Different Countries Mean Different Audiences
Haro mentions a fascinating demographics analysis of players according to personality types (Rebels, Creatives, Achievers, Loners, Traditionals), and unsurprisingly, these vary according to nation. (The US has a lot of Achievers, and Japan, a lot of Loners.) This suggests that content and experience should be tweaked to cater to these types, and to national expectations around them. At one point, Habbo’s Japan area was swamped by Finns, leading to “a total catastrophe — the Japanese locked up their rooms and didn’t allow people in their rooms unless they had a Japanese name.” As a result, Sulake closed off the Japan region until its users had grown large enough not to feel overwhelmed by outsiders.
Another key demographic: Habbo is 51% boys and 49% girls, a rare gender parity that’s surely crucial to its success as a social game.
Think Play Space, Not Game
Haro calls Habbo a “gameless game”, adding “I’m very proud that we have this core gameplay without going out and killing monsters.” Instead, they’ve created a number of themed rooms and let the players devise their own games around them. Habbo users have joined together to run their own roleplay areas, and the company keeps a light hand on community management, because then, “the players forget that the player-created content is the core of the world.”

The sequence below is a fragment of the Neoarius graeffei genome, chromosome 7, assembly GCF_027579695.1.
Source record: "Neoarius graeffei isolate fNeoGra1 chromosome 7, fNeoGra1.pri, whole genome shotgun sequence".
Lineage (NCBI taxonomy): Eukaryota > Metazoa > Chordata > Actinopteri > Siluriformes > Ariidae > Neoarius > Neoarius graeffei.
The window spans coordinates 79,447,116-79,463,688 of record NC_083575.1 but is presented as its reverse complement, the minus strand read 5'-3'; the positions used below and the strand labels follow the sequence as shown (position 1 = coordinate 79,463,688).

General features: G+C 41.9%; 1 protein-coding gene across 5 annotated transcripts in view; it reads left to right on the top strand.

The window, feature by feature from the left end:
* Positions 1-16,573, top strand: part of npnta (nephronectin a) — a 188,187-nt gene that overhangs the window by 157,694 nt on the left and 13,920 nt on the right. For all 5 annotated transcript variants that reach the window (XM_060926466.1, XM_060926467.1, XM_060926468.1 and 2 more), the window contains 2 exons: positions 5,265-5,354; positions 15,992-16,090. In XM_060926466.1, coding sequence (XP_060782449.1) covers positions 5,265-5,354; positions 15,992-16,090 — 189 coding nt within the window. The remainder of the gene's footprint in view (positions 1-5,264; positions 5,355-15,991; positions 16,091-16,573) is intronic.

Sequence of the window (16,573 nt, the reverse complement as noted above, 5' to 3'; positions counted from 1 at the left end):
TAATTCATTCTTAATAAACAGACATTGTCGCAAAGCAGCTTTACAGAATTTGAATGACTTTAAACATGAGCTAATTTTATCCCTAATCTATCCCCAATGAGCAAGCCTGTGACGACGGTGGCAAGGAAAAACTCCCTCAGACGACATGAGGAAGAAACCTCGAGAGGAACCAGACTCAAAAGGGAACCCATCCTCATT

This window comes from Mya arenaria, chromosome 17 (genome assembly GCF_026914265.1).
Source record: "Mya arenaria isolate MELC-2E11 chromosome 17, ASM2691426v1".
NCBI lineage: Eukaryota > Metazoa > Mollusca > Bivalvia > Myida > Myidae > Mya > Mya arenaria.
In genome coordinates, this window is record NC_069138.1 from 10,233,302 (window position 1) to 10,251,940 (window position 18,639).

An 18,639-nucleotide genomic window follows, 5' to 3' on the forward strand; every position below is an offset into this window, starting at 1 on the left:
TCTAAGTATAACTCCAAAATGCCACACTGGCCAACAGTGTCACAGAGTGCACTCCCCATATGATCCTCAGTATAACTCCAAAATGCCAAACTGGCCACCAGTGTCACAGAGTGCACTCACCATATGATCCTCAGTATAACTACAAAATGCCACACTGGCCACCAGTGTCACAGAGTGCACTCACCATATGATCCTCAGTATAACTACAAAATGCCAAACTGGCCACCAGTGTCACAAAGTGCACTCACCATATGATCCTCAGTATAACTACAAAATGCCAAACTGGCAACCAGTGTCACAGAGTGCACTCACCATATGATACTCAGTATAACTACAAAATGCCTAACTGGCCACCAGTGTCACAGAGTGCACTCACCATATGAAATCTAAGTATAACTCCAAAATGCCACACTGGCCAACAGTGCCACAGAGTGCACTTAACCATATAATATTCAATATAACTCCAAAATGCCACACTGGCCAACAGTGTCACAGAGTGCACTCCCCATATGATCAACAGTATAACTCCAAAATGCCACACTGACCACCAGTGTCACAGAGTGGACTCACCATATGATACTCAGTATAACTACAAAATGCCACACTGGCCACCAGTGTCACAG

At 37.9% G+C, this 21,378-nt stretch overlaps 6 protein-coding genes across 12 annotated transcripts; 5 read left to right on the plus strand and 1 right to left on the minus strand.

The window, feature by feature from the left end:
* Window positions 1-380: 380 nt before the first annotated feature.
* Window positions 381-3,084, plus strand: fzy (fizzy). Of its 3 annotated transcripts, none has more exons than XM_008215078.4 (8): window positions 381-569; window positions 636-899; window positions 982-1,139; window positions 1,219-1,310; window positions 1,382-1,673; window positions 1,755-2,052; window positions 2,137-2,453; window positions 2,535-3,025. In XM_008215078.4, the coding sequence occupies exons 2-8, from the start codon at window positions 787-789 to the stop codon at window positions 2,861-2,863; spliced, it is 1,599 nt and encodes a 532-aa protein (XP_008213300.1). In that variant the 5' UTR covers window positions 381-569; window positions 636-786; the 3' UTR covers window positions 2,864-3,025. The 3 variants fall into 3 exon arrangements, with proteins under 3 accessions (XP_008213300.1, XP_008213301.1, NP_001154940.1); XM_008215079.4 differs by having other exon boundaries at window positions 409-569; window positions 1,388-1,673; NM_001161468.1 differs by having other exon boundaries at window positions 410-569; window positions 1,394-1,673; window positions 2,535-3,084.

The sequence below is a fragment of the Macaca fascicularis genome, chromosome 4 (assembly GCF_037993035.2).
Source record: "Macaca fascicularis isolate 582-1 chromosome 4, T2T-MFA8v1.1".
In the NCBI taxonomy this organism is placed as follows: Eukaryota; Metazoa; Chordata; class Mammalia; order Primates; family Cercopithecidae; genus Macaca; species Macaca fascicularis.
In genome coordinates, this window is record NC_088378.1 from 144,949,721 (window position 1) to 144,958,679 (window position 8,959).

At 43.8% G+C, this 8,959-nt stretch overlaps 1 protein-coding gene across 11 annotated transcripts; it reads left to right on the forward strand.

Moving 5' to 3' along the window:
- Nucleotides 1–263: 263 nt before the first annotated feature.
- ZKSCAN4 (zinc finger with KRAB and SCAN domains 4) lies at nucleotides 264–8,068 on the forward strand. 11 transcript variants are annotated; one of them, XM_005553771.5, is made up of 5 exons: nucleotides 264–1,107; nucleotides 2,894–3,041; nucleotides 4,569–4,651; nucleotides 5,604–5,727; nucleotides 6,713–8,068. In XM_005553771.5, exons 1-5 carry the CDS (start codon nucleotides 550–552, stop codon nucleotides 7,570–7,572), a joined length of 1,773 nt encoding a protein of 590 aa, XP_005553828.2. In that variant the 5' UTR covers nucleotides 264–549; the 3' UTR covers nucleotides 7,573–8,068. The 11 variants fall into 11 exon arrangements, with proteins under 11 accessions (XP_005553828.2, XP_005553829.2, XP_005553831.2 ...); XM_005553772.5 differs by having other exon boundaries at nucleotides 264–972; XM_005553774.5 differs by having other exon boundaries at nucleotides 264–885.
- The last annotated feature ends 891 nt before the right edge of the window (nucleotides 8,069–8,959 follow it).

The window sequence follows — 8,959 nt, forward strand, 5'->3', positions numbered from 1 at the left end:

The reason this has worked so well, he speculates, is because it serves a deep need for adolescents. “If you look, little kids will play for hours… but teenagers are reaching the age where that’s not socially allowed anymore. We’re providing an environment where that’s OK.” (Also a philosophy behind Gaia Online, the US-based teen MMO showing amazing growth.)
If there’s anything more interesting than the actual Habbo Hotel talk, it’s who didn’t really attend it: the game industry. GDC is the preeminent conference for both the creative and business sides of it, but according to several attendees, Haro’s presentation attracted but a tiny audience, especially compared to a re-tread presentation on WoW, which was packed. “It was downright shameful how few people were at this keynote,” veteran game designer Raph Koster moans on his blog. Koster has been the industry’s biggest advocate of merging 2.0 principles to games, but he’s still a largely solitary figure. “This was stuff that the crowd here needed to hear.”
“Most of us are slow,” fellow MMO vet designer Scott “Lum the Mad” Jennings acknowledges in his own worthy GDC wrap-up. “We obsess over what the big news was last year, much like hidebound militaries that always train to fight the war that they just got finished with.” By that logic, maybe the industry will be ready to hear about Habbo Hotel in 2008– but as I’ve argued, it’s probably way too late for them already.
* The Gamasutra post puts Habbo at 7.5 million active users; in May, it was 7.9 million, largely from the EU and North America, with about a million, interestingly enough, from Latin America. See image, from Habbo spokeswoman Susan Mills.
Image credit: Habbo.com